The rest of my Canada Day weekend in Montreal was a great time. I saw plenty more friends; had a sweet picnic in Parc Lafontaine; went to a crazy block party in an alley in the Plateau with live music, art projects, and a dress-up costume box at the entrance; and ate bacon poutine, Romados roast chicken, and diner breakfasts galore. Canada Day itself our tribe actually hopped on four wheels
V was very excited about the afternoon's Euro Cup victory by Spain and made sure we were advertising our Hispanophilia on the way out of town
and headed off the island to Shawbridge, where clan band the Argyles (accompanied by pals--including my former roommate M!--AlexeiMartov) kicked off a cross-Canada tour with a house show/party. It was a great time; we hung out, made and ate chili and pear crumble, drank beers, listened to the guys play some tunes, stayed up to watch the sun rise. I surrendered my camera to V for the night, knowing I'd forget about it the second the music started anyway; she had a lot of fun with my camera settings, and despite the drunk-picture-blur the photos came out actually really cool looking:
blogging the tour, though, so check 'em out!
I got back in to Boston at eight A. M. on Tuesday and immediately headed to work/class...oof. After that I spent the evening at the historical society setting up our exhibit for Independence Day; since the headquarters/archive building is right in town square, toward the end of the parade route, we opened up for the morning/early afternoon and set up a mini-exhibit of wartime artifacts from our collection, dating mostly from the Revolutionary and War of 1812 periods. A and I presented the objects and answered questions for visitors. I only got one snap of the exhibit setup,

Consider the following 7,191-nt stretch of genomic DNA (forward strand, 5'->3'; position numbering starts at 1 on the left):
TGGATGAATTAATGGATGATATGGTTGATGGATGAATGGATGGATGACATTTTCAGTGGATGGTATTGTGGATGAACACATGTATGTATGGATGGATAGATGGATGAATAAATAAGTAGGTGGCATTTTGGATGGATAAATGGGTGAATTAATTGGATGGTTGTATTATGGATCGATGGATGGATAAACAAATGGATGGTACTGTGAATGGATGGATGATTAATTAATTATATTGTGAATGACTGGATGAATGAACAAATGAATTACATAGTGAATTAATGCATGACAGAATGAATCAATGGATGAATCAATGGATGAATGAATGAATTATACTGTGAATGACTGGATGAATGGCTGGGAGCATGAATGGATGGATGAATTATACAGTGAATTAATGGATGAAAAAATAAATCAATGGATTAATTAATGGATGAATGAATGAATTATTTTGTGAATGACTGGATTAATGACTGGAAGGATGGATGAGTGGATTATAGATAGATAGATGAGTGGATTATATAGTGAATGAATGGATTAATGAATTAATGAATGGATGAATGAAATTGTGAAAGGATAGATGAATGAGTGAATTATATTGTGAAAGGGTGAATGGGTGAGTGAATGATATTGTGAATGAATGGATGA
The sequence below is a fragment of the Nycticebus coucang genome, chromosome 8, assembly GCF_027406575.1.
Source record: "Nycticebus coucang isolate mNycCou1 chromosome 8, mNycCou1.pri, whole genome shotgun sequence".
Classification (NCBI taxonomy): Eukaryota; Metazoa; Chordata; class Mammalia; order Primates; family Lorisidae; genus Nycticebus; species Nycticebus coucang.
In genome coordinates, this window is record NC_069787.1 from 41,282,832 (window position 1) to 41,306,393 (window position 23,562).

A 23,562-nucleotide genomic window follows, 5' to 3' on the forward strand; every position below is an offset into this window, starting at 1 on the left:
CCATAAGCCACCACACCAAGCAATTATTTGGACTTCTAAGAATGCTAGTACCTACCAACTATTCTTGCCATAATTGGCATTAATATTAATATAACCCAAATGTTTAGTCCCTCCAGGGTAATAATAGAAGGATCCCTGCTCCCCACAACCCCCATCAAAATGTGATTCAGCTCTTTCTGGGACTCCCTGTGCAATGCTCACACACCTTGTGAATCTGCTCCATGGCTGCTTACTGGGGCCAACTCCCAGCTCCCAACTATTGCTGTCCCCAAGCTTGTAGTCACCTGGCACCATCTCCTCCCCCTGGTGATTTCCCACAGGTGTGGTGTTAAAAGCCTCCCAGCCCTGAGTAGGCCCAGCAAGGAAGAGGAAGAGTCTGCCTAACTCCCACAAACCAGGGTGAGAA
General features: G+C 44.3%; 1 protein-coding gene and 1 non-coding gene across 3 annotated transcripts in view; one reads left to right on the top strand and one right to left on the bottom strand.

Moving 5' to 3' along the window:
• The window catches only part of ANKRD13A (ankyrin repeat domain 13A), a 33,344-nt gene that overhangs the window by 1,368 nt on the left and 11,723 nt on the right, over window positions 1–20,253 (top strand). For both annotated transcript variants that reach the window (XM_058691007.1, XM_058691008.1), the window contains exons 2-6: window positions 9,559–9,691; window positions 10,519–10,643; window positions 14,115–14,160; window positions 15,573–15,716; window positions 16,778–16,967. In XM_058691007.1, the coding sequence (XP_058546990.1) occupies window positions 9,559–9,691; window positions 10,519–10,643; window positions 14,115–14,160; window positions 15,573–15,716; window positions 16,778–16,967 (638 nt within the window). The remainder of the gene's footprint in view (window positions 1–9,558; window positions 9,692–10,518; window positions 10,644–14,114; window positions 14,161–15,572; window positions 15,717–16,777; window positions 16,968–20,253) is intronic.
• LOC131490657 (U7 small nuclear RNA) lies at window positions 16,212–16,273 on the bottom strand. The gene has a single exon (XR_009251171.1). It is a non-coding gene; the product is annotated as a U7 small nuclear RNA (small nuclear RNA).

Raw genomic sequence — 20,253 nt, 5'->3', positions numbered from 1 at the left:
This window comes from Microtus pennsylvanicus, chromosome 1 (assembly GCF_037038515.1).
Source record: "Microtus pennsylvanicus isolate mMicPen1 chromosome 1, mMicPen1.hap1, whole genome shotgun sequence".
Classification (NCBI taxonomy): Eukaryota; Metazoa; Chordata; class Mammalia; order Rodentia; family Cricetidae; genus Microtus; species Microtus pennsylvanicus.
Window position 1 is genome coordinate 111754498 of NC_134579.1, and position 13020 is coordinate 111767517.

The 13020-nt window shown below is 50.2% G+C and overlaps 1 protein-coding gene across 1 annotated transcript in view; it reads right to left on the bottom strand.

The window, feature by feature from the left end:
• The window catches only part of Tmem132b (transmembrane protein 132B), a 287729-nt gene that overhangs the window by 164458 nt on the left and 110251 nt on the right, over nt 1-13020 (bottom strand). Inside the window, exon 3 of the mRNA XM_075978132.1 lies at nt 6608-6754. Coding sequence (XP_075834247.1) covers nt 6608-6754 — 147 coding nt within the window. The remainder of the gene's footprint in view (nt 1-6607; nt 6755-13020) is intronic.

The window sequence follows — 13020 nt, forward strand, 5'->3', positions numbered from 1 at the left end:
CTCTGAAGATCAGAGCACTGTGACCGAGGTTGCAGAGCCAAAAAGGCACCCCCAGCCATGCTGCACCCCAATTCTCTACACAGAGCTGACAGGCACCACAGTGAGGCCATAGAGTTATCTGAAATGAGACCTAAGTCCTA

but I did manage a few of the parade itself when I slipped away to watch:
Folks lined up to watch across the street (our town square is really quaint, guys...)
We sent out a sign for the Historic House Tour,
and I was excited to see the Old Boston Road Base Ball League, who play baseball according to late-19th century rules (and have a game on Saturday co-hosted by my historical society, if anyone in the Boston area is interested! 3pm at Derby Academy in Hingham).
One of my favorite groups in the parade every year is the Kazoo Band, who march in Groucho glasses playing patriotic favorites on their kazoos. It's fun to watch and, I imagine, even more fun to do, and it speaks to a good attitude and sense of fun in town, I think.
Then we had the vintage car procession. I'm not sure what happened between the midcentury cars
and the old military vehicles/trucks (like this army ambulance),
as I was called back inside to the exhibit for a time. But I got back out in time to see the WELLS FARGO WAGON and have the relevant song stuck in my head all day: